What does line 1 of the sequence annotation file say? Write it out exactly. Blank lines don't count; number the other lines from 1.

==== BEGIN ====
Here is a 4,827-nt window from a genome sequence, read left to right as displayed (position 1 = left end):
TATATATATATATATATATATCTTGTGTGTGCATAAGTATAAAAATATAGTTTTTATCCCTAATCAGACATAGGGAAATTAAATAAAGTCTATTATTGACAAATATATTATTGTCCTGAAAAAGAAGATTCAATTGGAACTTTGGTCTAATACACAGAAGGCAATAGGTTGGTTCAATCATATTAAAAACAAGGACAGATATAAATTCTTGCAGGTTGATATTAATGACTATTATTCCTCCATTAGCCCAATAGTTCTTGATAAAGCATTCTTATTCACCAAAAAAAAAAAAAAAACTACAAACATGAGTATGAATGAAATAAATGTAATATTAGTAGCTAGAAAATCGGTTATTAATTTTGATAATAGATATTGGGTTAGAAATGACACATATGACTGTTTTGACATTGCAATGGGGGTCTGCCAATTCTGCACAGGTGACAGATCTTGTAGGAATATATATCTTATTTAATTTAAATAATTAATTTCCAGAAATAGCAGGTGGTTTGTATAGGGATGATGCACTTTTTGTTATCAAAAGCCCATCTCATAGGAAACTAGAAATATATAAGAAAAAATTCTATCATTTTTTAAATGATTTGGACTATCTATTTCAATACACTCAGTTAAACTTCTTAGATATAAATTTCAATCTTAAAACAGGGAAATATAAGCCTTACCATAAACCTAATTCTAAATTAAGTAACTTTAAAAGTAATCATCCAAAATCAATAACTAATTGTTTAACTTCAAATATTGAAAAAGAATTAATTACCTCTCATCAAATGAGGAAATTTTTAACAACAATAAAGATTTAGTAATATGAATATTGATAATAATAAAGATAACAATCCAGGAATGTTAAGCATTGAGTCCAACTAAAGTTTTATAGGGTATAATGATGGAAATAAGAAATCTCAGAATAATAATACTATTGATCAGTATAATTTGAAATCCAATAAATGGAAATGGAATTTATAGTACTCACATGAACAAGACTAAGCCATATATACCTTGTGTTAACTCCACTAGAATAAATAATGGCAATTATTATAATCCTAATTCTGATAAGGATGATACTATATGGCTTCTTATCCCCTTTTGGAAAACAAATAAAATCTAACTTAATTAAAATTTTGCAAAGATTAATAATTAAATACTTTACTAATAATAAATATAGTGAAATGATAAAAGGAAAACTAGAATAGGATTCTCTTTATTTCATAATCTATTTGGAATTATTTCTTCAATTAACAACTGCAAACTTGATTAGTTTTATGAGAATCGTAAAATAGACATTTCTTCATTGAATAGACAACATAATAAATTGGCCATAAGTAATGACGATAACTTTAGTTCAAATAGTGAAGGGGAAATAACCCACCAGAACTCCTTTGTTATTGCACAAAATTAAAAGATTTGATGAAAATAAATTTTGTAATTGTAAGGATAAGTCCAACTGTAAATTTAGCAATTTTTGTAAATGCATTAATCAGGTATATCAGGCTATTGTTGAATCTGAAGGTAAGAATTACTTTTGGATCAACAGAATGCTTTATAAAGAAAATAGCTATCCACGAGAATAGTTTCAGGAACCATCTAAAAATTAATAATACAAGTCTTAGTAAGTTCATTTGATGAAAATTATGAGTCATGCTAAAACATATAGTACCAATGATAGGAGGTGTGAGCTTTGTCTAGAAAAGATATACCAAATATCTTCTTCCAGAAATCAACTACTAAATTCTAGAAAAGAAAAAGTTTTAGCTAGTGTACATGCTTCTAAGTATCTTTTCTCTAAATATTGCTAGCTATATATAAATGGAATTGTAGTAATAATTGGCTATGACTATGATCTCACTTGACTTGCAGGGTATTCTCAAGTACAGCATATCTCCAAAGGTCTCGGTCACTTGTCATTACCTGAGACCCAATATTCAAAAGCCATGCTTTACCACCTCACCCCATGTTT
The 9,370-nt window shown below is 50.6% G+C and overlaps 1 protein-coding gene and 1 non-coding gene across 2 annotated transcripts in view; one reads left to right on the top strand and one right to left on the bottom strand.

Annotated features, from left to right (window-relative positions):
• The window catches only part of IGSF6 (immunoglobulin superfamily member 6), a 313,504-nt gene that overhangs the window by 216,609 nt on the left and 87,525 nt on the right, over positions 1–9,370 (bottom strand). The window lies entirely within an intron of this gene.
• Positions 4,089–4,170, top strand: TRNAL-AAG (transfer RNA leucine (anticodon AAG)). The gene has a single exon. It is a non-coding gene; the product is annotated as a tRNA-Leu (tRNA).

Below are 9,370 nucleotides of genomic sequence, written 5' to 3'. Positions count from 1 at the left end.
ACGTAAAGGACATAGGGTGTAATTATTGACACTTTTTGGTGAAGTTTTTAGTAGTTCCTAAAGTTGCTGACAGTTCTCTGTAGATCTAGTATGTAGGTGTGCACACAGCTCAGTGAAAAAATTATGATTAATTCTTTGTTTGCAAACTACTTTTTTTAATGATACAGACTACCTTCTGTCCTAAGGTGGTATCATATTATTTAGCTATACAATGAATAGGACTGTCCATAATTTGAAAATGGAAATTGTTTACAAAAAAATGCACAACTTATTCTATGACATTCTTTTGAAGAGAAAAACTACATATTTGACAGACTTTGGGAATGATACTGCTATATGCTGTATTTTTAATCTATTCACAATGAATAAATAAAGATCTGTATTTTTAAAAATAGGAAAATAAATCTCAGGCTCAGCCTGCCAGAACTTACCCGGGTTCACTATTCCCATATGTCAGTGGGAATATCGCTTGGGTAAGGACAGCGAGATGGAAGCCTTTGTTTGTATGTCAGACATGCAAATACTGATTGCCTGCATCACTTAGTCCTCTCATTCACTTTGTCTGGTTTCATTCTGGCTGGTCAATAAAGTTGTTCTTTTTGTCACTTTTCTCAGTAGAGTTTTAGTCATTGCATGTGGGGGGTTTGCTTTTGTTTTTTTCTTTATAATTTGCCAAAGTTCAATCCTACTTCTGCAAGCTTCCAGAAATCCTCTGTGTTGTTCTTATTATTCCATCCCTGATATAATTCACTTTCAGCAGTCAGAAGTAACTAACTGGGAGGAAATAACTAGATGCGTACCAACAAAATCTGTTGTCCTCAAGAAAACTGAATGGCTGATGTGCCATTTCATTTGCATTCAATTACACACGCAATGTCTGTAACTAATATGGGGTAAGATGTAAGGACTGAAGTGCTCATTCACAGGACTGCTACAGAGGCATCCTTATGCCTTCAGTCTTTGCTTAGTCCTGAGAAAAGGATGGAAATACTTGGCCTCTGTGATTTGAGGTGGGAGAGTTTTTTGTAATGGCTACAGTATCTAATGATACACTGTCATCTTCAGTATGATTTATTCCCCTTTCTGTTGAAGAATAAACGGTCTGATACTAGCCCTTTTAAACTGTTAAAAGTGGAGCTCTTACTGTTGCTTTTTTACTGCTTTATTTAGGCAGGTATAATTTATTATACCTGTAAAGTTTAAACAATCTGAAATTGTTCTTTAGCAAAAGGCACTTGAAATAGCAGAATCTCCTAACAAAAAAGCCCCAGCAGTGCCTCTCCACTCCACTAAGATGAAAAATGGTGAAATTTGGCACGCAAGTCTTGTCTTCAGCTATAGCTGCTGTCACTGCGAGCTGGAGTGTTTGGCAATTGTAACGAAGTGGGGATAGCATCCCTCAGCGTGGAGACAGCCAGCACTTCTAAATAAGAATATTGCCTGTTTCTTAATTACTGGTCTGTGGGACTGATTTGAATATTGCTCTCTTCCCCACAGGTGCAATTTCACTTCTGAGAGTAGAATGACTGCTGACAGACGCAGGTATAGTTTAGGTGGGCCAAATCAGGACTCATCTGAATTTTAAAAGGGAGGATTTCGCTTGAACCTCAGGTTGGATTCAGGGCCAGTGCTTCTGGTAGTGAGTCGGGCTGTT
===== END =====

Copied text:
Here is a 4,827-nt window from a genome sequence, read left to right as displayed (position 1 = left end):